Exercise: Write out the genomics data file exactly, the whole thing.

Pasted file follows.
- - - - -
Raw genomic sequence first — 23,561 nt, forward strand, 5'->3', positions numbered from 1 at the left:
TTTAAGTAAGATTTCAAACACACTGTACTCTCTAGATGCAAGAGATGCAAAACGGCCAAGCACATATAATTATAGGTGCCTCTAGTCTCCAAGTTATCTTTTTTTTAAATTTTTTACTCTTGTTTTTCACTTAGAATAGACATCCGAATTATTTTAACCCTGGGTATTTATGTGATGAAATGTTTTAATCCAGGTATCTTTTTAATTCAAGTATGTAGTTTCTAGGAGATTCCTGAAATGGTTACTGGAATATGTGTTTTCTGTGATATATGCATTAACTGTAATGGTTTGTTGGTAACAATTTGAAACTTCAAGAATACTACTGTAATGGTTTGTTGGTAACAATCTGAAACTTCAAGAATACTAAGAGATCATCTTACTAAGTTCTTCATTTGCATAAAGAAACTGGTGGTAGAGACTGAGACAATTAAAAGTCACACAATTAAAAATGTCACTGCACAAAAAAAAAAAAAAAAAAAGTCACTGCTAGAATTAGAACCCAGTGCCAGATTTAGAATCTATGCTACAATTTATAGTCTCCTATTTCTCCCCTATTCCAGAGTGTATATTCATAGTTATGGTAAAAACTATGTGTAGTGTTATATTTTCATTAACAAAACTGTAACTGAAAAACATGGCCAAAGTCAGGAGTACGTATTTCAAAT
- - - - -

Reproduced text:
Raw genomic sequence first — 23,561 nt, forward strand, 5'->3', positions numbered from 1 at the left:
TTTAAGTAAGATTTCAAACACACTGTACTCTCTAGATGCAAGAGATGCAAAACGGCCAAGCACATATAATTATAGGTGCCTCTAGTCTCCAAGTTATCTTTTTTTTAAATTTTTTACTCTTGTTTTTCACTTAGAATAGACATCCGAATTATTTTAACCCTGGGTATTTATGTGATGAAATGTTTTAATCCAGGTATCTTTTTAATTCAAGTATGTAGTTTCTAGGAGATTCCTGAAATGGTTACTGGAATATGTGTTTTCTGTGATATATGCATTAACTGTAATGGTTTGTTGGTAACAATTTGAAACTTCAAGAATACTACTGTAATGGTTTGTTGGTAACAATCTGAAACTTCAAGAATACTAAGAGATCATCTTACTAAGTTCTTCATTTGCATAAAGAAACTGGTGGTAGAGACTGAGACAATTAAAAGTCACACAATTAAAAATGTCACTGCACAAAAAAAAAAAAAAAAAAAGTCACTGCTAGAATTAGAACCCAGTGCCAGATTTAGAATCTATGCTACAATTTATAGTCTCCTATTTCTCCCCTATTCCAGAGTGTATATTCATAGTTATGGTAAAAACTATGTGTAGTGTTATATTTTCATTAACAAAACTGTAACTGAAAAACATGGCCAAAGTCAGGAGTACGTATTTCAAAT